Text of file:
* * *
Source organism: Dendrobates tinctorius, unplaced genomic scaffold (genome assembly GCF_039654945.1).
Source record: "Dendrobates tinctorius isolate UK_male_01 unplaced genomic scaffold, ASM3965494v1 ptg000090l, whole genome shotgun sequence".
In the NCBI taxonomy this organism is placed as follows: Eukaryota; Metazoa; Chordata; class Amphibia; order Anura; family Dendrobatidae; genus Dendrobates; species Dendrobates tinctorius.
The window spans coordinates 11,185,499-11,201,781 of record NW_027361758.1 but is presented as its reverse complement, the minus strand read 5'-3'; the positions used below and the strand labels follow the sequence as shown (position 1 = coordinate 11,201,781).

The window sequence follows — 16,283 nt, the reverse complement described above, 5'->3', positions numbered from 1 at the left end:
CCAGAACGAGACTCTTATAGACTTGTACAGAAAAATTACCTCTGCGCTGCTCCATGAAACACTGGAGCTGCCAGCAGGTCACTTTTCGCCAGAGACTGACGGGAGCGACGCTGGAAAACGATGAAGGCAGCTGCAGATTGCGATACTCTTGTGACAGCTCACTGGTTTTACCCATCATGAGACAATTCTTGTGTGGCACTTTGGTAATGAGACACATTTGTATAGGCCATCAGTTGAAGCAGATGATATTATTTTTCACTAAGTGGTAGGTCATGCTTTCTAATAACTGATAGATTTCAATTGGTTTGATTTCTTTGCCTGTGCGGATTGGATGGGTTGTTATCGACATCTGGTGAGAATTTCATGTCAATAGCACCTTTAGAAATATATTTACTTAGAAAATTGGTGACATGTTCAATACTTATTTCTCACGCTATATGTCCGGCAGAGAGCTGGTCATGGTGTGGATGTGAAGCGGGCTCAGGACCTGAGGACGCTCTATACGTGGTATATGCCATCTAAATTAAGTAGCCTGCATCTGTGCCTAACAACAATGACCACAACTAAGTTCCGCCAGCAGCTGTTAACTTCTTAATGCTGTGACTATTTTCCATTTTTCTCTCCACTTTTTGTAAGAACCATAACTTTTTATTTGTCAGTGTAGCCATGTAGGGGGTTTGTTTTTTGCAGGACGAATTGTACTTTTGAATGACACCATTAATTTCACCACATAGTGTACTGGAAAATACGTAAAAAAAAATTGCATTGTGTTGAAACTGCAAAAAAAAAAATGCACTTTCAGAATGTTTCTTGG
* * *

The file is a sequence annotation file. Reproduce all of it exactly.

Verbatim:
Source organism: Dendrobates tinctorius, unplaced genomic scaffold (genome assembly GCF_039654945.1).
Source record: "Dendrobates tinctorius isolate UK_male_01 unplaced genomic scaffold, ASM3965494v1 ptg000090l, whole genome shotgun sequence".
In the NCBI taxonomy this organism is placed as follows: Eukaryota; Metazoa; Chordata; class Amphibia; order Anura; family Dendrobatidae; genus Dendrobates; species Dendrobates tinctorius.
The window spans coordinates 11,185,499-11,201,781 of record NW_027361758.1 but is presented as its reverse complement, the minus strand read 5'-3'; the positions used below and the strand labels follow the sequence as shown (position 1 = coordinate 11,201,781).

The window sequence follows — 16,283 nt, the reverse complement described above, 5'->3', positions numbered from 1 at the left end:
CCAGAACGAGACTCTTATAGACTTGTACAGAAAAATTACCTCTGCGCTGCTCCATGAAACACTGGAGCTGCCAGCAGGTCACTTTTCGCCAGAGACTGACGGGAGCGACGCTGGAAAACGATGAAGGCAGCTGCAGATTGCGATACTCTTGTGACAGCTCACTGGTTTTACCCATCATGAGACAATTCTTGTGTGGCACTTTGGTAATGAGACACATTTGTATAGGCCATCAGTTGAAGCAGATGATATTATTTTTCACTAAGTGGTAGGTCATGCTTTCTAATAACTGATAGATTTCAATTGGTTTGATTTCTTTGCCTGTGCGGATTGGATGGGTTGTTATCGACATCTGGTGAGAATTTCATGTCAATAGCACCTTTAGAAATATATTTACTTAGAAAATTGGTGACATGTTCAATACTTATTTCTCACGCTATATGTCCGGCAGAGAGCTGGTCATGGTGTGGATGTGAAGCGGGCTCAGGACCTGAGGACGCTCTATACGTGGTATATGCCATCTAAATTAAGTAGCCTGCATCTGTGCCTAACAACAATGACCACAACTAAGTTCCGCCAGCAGCTGTTAACTTCTTAATGCTGTGACTATTTTCCATTTTTCTCTCCACTTTTTGTAAGAACCATAACTTTTTATTTGTCAGTGTAGCCATGTAGGGGGTTTGTTTTTTGCAGGACGAATTGTACTTTTGAATGACACCATTAATTTCACCACATAGTGTACTGGAAAATACGTAAAAAAAAATTGCATTGTGTTGAAACTGCAAAAAAAAAAATGCACTTTCAGAATGTTTCTTGG